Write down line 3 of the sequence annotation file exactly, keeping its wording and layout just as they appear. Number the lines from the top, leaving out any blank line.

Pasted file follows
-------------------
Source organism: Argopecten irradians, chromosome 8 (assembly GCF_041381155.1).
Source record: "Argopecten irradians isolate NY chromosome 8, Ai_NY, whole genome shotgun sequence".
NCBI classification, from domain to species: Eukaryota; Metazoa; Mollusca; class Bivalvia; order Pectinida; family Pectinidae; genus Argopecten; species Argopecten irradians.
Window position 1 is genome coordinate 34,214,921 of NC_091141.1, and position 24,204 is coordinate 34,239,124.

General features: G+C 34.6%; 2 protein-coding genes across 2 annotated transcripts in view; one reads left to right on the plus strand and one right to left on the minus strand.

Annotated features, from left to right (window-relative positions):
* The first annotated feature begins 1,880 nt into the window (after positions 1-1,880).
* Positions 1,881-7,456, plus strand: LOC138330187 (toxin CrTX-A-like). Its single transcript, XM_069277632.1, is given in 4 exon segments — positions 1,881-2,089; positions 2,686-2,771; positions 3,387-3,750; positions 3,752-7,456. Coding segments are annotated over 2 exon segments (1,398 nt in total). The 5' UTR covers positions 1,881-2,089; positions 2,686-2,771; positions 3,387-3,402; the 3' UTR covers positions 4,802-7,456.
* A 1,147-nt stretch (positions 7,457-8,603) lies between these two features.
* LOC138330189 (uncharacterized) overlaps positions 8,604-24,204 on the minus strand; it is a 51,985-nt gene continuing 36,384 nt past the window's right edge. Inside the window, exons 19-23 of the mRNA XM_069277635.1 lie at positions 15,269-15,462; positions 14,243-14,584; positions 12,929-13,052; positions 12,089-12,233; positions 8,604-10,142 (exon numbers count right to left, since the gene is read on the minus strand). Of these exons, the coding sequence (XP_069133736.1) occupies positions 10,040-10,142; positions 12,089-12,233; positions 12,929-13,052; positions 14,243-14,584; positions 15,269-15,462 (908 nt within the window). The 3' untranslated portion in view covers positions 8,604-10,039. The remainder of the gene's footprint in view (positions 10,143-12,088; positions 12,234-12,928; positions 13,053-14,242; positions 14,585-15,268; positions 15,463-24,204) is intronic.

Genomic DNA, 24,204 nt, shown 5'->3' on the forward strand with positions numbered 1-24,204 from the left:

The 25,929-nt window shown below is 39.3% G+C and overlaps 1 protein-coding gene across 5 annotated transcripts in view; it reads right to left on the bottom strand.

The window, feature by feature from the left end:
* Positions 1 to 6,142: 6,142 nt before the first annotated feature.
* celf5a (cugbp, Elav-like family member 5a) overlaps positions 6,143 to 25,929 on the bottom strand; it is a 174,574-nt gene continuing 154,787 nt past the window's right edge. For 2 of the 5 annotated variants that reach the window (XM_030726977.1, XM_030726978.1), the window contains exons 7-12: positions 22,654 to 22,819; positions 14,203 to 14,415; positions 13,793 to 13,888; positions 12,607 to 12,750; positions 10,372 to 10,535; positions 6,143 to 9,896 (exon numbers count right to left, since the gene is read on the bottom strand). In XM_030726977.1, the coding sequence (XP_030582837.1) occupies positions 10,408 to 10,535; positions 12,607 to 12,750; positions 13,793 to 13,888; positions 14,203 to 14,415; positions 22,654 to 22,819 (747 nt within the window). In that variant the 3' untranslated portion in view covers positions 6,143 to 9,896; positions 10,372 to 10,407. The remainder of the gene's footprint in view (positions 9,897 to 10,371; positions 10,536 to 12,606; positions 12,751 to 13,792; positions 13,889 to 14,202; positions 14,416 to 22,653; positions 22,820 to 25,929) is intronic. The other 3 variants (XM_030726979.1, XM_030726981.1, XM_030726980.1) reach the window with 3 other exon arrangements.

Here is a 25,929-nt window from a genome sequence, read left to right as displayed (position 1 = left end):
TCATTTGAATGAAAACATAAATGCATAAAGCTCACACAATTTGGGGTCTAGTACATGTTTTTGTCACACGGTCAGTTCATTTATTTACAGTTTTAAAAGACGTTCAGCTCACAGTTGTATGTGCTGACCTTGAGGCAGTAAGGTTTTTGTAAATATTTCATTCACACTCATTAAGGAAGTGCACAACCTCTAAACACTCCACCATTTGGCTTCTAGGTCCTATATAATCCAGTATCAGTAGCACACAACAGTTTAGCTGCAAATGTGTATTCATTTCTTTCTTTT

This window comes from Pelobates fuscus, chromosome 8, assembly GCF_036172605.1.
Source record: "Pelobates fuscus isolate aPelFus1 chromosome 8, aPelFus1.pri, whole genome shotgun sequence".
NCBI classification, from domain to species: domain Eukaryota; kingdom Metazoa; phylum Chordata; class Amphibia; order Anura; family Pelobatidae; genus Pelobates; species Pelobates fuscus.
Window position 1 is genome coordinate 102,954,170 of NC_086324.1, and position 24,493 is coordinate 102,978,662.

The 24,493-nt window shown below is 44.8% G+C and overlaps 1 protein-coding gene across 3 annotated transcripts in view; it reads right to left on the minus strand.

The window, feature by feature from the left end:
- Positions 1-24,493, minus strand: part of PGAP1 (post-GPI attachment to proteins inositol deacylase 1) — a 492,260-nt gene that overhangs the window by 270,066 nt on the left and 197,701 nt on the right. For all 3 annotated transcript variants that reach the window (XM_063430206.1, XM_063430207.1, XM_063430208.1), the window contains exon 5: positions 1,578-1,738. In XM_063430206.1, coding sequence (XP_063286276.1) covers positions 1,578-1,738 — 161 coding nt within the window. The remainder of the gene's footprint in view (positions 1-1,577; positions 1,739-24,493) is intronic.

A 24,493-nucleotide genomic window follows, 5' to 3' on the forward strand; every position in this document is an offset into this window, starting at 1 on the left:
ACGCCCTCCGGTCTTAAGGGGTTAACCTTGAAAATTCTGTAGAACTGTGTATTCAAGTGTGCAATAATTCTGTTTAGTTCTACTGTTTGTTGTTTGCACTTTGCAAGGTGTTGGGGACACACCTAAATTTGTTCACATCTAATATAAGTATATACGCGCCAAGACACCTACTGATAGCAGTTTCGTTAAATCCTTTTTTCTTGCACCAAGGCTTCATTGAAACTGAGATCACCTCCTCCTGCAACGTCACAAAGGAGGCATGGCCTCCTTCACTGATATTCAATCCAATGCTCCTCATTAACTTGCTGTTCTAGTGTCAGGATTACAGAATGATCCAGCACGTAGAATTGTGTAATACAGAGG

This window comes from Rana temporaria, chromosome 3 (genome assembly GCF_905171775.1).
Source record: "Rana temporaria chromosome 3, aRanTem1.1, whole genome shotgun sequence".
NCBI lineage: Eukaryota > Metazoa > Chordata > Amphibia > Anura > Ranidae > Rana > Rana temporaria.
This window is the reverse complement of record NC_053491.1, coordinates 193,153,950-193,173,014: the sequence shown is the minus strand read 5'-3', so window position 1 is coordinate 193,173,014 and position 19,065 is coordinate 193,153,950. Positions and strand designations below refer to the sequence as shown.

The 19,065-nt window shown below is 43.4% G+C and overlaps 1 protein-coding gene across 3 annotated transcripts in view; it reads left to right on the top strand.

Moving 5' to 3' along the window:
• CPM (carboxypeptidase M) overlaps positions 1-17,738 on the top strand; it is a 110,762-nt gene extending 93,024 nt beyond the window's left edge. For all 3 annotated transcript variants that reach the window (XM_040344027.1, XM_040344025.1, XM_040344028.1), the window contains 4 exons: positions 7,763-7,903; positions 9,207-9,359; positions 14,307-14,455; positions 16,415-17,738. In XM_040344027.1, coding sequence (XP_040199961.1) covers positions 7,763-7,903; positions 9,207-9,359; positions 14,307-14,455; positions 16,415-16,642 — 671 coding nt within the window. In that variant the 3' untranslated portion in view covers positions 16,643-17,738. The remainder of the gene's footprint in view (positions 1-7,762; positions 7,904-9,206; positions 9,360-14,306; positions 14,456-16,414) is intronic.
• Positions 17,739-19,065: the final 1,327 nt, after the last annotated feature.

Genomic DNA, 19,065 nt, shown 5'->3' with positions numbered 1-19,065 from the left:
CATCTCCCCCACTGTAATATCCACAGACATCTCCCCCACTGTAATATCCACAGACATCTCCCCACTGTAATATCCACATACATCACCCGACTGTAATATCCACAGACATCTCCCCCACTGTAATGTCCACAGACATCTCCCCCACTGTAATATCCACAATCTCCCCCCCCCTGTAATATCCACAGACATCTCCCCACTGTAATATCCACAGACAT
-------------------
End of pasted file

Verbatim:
NCBI classification, from domain to species: Eukaryota; Metazoa; Mollusca; class Bivalvia; order Pectinida; family Pectinidae; genus Argopecten; species Argopecten irradians.